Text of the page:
Monday, March 28, 2016


I have a dear friend who has been hosting for over forty years a late night radio show about psychological and social issues wherein listeners call in to speak about their struggles. He frequently encourages them to seek professional help for their psychological problems. He has shared with me on multiple occasions that the #1 complaint from these listeners who have had unhelpful experiences with psychotherapists and counselors that they have consulted is "I didn't have any sense that they cared about me as a person." Moreover, the literature on effective psychotherapy has consistently reported that when clients are asked what was most helpful to them they say,"my therapist cared about me as a person." As a reader I ask you,"How often in your professional training and supervision was it emphasized to you the importance of treating your clients with compassion,loving kindness and other forms of heartfelt caring?" From my personal experience in my own training,with the therapists that I've supervised and from the responses I get when I tweet about this topic it is an area that is underemphasized and undervalued in most people's training.
I think that there is an overemphasis on the importance of maintaining professional distance. YES, it is important to have appropriate boundaries, especially with clients whose body and psychic boundaries have been violated. YES, our hard-earned knowledge about what produces psychological problems and our techniques for reducing them are important. AND, it is essential that we move away from the hierarchical, superior-inferior aspects that are culturally built into the roles of therapist-client to move to a more deeply human-human interaction. Through our compassion, simple acts of loving kindness, warmth, sharing of relevant personal stories, encouragement, welcoming attitude, celebrations of moments of growth, emotional nurturance.... and other expressions of heartfelt caring we shift the relationship. It becomes more between two human beings, one of whom is suffering, and the other who has expertise that will alleviate that suffering.
YES, it is very possible and liberating to be both a professional and a loving human being.


Ii my daily period of meditational preparation before I open the door to see my clients I pray,"Help me to be a vehicle of peace, brotherhood and love with my clients today." [In prior blogs I have talked about being a vehicle of love and peace] With this prayer my intention to place my lifework as a psychotherapist into a larger context - an acknowledgement of our connection of human to human, of the interconnectedness of all beings. The word brotherhood is the term I am using for this connection. Perhaps, if I were a woman I would use the word sisterhood.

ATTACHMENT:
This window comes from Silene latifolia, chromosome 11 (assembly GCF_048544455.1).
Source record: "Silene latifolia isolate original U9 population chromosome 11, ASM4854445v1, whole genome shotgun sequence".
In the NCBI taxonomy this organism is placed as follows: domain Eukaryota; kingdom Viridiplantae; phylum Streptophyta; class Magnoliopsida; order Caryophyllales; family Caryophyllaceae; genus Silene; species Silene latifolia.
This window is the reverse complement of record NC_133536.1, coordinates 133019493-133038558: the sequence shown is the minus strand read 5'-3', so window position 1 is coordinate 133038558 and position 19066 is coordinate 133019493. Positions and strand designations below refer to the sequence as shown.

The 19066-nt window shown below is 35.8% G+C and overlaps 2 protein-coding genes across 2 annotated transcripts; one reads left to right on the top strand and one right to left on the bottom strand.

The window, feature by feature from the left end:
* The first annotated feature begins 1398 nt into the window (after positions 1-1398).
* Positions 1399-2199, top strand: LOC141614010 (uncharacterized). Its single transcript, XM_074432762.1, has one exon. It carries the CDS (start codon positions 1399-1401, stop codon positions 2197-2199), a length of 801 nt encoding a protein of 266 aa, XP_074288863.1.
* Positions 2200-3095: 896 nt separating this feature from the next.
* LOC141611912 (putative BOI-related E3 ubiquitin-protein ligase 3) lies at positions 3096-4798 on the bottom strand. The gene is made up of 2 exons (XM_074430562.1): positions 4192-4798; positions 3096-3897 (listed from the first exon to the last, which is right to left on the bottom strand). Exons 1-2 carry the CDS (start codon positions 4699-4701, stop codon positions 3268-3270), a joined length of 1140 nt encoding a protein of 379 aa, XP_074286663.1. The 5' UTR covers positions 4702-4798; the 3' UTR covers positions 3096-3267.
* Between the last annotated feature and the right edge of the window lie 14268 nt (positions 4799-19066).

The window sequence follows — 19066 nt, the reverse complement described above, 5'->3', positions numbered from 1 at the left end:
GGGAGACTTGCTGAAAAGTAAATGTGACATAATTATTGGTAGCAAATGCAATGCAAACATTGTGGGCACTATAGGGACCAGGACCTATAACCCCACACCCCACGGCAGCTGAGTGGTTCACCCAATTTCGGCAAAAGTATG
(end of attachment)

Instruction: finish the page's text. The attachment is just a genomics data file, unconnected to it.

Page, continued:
Underneath our roles of client-therapist is this human to human connection. When we share relevant aspects of our personal stories that reveal our empathic connection to what our client is discussing we are breaking down barriers to heart to heart connection and underscoring, without minimizing their suffering, that their struggle is part of our common human journey. When we show our caring in whatever way fits for this particular client and our unique personality we are honoring our heart to heart connection. Our clients experience this genuine caring at multiple levels of consciousness. AND, it makes them more receptive to our techniques, insights and suggestions.
It is a massive understatement to say that we live in an area of great divisiveness wherein the experience of "other" as different, inferior/superior, frightening is pervasive throughout most cultures.It is well beyond the limits of a brief blog to even attempt to discuss the why's of this increasing sense of separateness. However, rather than be overwhelmed and paralyzed by the bigness of the problem we can help our clients develop a greater sense of brotherhood/sisterhood and thereby contribute to some of the change that needs to happen.
First,by being both a professional therapist/counselor and a loving human being we are modeling for our clients a way of being in all the varied roles of their lives.
Second, by exploring with them what aspects of their personal histories have contributed to their inner self-criticalness ands judgmentalness of themselves. Then discuss with them how that is directed toward others. It is these aspects of each client's inner landscape coupled with the fear of being vulnerable to psychological attacks by others that contribute to their defensive barriers to a deeper human to human interaction.
Third, in addition to their personal history it is important to discuss the impact of living in the competitive atmosphere of Western culture. This underlying competitiveness - which is so insidiously pervasive that we are usually unaware of its psychological impact - places us in an adversarial position with others. I have found it quite helpful to explore this often unexamined territory with my clients to help them move from an adversarial relationship to a greater sense of feeling their common humanness.
Imagine the ripple effects if thousands of therapists and counselors were helping their clients feel a greater sense of brotherhood, a deeper valuing of our human to human connection.